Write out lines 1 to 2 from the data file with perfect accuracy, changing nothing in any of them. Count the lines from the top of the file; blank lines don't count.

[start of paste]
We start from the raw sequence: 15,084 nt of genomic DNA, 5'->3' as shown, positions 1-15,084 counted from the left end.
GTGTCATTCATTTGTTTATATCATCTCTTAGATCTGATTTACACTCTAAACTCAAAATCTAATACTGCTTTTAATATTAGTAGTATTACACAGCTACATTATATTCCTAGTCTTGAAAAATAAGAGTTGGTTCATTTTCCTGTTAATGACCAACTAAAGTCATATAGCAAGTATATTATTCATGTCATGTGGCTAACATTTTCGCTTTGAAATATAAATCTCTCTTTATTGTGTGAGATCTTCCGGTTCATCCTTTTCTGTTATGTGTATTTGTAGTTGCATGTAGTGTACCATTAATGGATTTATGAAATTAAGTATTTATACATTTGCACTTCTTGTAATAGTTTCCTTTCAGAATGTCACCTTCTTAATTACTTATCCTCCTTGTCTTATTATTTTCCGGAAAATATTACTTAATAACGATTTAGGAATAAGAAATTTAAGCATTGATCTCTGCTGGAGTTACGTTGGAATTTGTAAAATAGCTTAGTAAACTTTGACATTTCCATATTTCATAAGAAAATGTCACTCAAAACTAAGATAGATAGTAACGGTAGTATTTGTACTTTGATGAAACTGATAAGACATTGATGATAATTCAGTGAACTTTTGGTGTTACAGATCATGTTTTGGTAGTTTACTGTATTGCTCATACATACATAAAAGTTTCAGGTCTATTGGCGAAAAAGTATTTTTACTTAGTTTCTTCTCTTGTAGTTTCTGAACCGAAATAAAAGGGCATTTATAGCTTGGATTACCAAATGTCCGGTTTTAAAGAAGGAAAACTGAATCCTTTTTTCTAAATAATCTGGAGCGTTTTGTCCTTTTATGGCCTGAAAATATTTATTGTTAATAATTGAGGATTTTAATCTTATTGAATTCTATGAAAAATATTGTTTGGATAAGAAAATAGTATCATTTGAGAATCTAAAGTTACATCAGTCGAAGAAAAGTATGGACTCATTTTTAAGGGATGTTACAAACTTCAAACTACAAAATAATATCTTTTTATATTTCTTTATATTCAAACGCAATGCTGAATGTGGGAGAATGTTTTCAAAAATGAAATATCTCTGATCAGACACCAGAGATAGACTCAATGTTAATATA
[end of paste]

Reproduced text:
We start from the raw sequence: 15,084 nt of genomic DNA, 5'->3' as shown, positions 1-15,084 counted from the left end.
GTGTCATTCATTTGTTTATATCATCTCTTAGATCTGATTTACACTCTAAACTCAAAATCTAATACTGCTTTTAATATTAGTAGTATTACACAGCTACATTATATTCCTAGTCTTGAAAAATAAGAGTTGGTTCATTTTCCTGTTAATGACCAACTAAAGTCATATAGCAAGTATATTATTCATGTCATGTGGCTAACATTTTCGCTTTGAAATATAAATCTCTCTTTATTGTGTGAGATCTTCCGGTTCATCCTTTTCTGTTATGTGTATTTGTAGTTGCATGTAGTGTACCATTAATGGATTTATGAAATTAAGTATTTATACATTTGCACTTCTTGTAATAGTTTCCTTTCAGAATGTCACCTTCTTAATTACTTATCCTCCTTGTCTTATTATTTTCCGGAAAATATTACTTAATAACGATTTAGGAATAAGAAATTTAAGCATTGATCTCTGCTGGAGTTACGTTGGAATTTGTAAAATAGCTTAGTAAACTTTGACATTTCCATATTTCATAAGAAAATGTCACTCAAAACTAAGATAGATAGTAACGGTAGTATTTGTACTTTGATGAAACTGATAAGACATTGATGATAATTCAGTGAACTTTTGGTGTTACAGATCATGTTTTGGTAGTTTACTGTATTGCTCATACATACATAAAAGTTTCAGGTCTATTGGCGAAAAAGTATTTTTACTTAGTTTCTTCTCTTGTAGTTTCTGAACCGAAATAAAAGGGCATTTATAGCTTGGATTACCAAATGTCCGGTTTTAAAGAAGGAAAACTGAATCCTTTTTTCTAAATAATCTGGAGCGTTTTGTCCTTTTATGGCCTGAAAATATTTATTGTTAATAATTGAGGATTTTAATCTTATTGAATTCTATGAAAAATATTGTTTGGATAAGAAAATAGTATCATTTGAGAATCTAAAGTTACATCAGTCGAAGAAAAGTATGGACTCATTTTTAAGGGATGTTACAAACTTCAAACTACAAAATAATATCTTTTTATATTTCTTTATATTCAAACGCAATGCTGAATGTGGGAGAATGTTTTCAAAAATGAAATATCTCTGATCAGACACCAGAGATAGACTCAATGTTAATATA